plastic connectors in the intravenous tubing would present a problem

Formaldehyde is used often in the making of plastics.
?Formaldehyde is one of the most common contact sensitizers, likely
because it is present in so many used materials. Fortunately, textiles
used in clothing now apparently contain only very little formaldehyde.
Although avoidance of formaldehyde by sensitive people is usually
recommended, this is generally only partially successful. Yet, it may
be helpful (see enclosed abstract). Unfortunately, the use of -barrier
creams+ is generally not very helpful. What may be feasible in your
case is the use of Nitrile gloves, which are generally well tolerated.
However, I would check with a manufacturer of such gloves to determine
whether they contain any formaldehyde (your hospital purchasing
department can likely give the name of a nitrile glove manufacturer).
Since some patients with hand eczema initially have problems from
increased moisture under the glove, you may have to apply the steroid
cream before donning the gloves. You may actually get more benefit
from such cream used in this way.?

PTBP formaldehyde resin? Medical tape? Quaternium-15 is a
formaldehyde-releasing preservative.

Finally, are you SURE you don?t have a latex allergy?

Additional Reading:

I hope this has helped you out. If anything is unclear, please request
an Answer Clarification. I will be happy to assist you before you
Good luck!

Regards, Crabcakes

Search Terms
Plastic softening agents
polyurethane sensitivity
IV tubing
Resin allergy
DEHP free IV tubing
Phthalates allergy
Plastics allergies
IV tubing  + chemical composition
Formaldehyde allergy
Tupperware allergy
Tupperware composition
Tupperware sensitivity
Silicone IV tubing

Clarification of Answer by crabcakes-ga on 19 Nov 2005 14:52 PST
Hi Asky,

   I can't stop from thinking about your reaction to Tupperware. I have come across

"these leach as they age and mostly into fatty foods. I think it's
probably ok for grains but better to get rid of all of these.  There
is a link between bisphenol-A and phthalates and early onset of
puberty.   Puberty and Plastics, Dec 2003, Mothering Magazine  Some
Tupperware products are made of this but very few.  This is the
plastic that looks like glass; it's very stiff and doesn't have a
"plastic" look to it."

Further down, they recommend most Tupperware!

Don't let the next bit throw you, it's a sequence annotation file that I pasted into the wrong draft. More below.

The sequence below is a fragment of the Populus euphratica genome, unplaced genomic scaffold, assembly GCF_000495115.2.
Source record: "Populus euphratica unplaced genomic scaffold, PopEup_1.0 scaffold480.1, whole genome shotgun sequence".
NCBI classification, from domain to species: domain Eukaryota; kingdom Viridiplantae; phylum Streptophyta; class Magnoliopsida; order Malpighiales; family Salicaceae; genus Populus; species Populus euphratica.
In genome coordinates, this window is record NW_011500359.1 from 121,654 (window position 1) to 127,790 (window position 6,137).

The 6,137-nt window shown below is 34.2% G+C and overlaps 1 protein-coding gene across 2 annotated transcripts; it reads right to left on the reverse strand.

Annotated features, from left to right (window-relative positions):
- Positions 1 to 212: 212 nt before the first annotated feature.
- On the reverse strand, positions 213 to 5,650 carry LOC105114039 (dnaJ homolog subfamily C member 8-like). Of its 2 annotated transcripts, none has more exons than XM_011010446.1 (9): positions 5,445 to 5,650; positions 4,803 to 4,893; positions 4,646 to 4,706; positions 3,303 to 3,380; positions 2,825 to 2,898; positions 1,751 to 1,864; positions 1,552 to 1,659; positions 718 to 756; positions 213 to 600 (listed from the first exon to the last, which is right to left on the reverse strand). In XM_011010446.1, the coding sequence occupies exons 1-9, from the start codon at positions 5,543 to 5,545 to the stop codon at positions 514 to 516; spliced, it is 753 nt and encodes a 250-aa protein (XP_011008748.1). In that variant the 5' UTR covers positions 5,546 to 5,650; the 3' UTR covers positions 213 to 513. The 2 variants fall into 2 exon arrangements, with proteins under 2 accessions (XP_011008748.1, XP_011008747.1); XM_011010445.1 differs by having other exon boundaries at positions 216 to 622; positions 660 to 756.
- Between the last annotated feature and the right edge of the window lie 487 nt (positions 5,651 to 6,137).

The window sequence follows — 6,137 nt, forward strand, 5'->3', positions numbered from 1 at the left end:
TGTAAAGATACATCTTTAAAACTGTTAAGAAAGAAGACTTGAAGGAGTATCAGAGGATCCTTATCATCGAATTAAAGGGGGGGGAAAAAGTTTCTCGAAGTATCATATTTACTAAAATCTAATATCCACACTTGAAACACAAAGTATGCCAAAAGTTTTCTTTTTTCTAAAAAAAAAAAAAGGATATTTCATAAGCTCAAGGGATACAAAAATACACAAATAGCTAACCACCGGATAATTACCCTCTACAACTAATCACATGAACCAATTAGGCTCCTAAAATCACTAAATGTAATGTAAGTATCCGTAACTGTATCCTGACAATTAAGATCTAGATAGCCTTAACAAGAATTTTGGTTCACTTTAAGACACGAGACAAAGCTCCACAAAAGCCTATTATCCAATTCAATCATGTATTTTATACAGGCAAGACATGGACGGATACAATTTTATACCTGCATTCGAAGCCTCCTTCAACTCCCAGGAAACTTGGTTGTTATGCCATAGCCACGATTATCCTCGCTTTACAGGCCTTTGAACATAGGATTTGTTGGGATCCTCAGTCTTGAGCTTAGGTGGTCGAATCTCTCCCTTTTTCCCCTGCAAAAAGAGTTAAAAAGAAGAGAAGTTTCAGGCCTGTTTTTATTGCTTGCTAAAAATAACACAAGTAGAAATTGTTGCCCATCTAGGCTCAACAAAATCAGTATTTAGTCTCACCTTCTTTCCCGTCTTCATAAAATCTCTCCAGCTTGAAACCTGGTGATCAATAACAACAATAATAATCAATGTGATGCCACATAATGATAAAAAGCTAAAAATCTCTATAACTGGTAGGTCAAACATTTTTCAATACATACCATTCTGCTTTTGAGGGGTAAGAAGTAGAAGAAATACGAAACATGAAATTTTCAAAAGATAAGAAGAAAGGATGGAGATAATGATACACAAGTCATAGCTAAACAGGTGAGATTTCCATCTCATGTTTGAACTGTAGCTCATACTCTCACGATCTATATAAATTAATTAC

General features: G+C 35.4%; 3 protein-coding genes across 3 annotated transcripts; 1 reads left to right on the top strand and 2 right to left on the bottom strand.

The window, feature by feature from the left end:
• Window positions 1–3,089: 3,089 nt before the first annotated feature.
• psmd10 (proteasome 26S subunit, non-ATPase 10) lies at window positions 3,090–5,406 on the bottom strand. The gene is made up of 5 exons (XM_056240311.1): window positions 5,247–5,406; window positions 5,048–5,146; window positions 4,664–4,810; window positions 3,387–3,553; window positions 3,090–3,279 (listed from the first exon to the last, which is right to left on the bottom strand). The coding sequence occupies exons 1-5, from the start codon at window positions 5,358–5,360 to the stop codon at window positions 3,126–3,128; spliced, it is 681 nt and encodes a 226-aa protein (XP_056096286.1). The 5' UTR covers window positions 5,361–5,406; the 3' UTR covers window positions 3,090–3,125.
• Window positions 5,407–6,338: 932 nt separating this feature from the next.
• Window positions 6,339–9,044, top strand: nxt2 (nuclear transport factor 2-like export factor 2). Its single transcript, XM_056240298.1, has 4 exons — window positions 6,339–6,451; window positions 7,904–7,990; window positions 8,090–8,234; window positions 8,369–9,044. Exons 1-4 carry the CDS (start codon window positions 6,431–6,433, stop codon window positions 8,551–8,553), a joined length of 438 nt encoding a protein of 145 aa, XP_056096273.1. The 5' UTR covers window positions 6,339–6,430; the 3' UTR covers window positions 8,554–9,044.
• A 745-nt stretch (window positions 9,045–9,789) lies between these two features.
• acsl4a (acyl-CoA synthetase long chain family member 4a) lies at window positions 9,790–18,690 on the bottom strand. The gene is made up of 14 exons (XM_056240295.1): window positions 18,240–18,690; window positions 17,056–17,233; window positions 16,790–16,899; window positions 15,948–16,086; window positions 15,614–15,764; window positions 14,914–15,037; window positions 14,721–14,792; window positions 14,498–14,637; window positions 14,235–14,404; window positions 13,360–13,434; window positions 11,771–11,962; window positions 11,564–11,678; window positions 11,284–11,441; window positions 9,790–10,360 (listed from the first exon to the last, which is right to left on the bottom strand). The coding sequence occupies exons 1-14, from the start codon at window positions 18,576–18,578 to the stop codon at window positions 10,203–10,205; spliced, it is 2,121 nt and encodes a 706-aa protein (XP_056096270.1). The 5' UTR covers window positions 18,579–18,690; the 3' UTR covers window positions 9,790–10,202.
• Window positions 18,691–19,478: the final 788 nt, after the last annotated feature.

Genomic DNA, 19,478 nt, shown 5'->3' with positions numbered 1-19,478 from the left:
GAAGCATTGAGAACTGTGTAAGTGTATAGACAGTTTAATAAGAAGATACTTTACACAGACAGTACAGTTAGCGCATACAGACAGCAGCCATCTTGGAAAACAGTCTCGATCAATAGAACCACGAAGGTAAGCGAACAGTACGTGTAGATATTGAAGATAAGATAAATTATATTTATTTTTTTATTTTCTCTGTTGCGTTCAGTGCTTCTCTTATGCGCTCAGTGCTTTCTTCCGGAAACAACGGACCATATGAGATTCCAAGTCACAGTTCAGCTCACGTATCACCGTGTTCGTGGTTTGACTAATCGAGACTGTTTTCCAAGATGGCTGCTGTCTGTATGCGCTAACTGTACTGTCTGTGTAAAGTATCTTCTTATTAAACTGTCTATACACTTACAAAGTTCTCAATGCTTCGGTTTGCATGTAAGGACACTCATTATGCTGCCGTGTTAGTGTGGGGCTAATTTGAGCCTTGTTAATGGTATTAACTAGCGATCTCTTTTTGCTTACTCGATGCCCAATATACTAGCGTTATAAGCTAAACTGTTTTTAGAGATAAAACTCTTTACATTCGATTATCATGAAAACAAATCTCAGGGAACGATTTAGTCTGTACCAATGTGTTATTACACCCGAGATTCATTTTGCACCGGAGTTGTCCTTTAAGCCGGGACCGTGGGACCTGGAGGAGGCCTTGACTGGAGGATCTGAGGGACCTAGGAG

"Phthalates - Most cling-wrapped meats, cheeses and other foods sold
in delis and grocery stores are wrapped in PVC. To soften #3 PVC
plastic into its flexible form, manufacturers add various toxic
chemicals known as "plasticizers" during production. Traces of these
chemicals, known as adipates and phthalates, can leak out of PVC when
it comes in contact with foods.

According to a recent National Institutes of Health report,
di-2-ehtylhexyl phthalate (DEHP), commonly found in PVC plastics, is
reasonably anticipated to be a human carcinogen. While DEHP is not
expected to cause harmful health effects in humans at the levels found
in the environment, harmful effects did occur in animals with
prolonged exposure or in those that were administered high amounts of
the chemical. These effects include reproductive problems, birth
defects and damaged sperm and liver in mice.

Bisphenol-A  - Many #7 polycarbonate bottles (including baby bottles),
microwave ovenware, eating utensils and plastic coating for metal cans
are made with bisphenol-A, a chemical invented in the 1930's during
the search for synthetic estrogens. Bisphenol-A can leach into food in
cans or from polycarbonate bottles as they age.

Many studies have evaluated bisphenol-A as a hormone disruptor, a
chemical that alters the body's normal hormonal activity. A March 1998
study in Environmental Health Perspectives found that bisphenol-A
simulates the action of estrogen when tested in human breast cancer

They recommend most Tupperware, Glad, Hefty, Ziploc and Saran, most
Arrow complete list":

"They are also common in day care centers and schools. Many of these
materials, which are vinyl chloride (PVC) based, can emit
plasticizers, solvents, and alcohols. Odorous alcohols are often
released if excessive moisture in the environment reacts with the
plasticizers. "
The FDA has approved at least one line of PVC- and DEHP-free IV bags
and corporations are developing a new generation of chlorine-free
plastics, such as polypropylene and polyethylene."

Regards, Crabcakes

Request for Answer Clarification by asky-ga on 20 Nov 2005 13:29 PST
Yes, I do have a latex allergy, and, to a lesser extent, vinyl.  It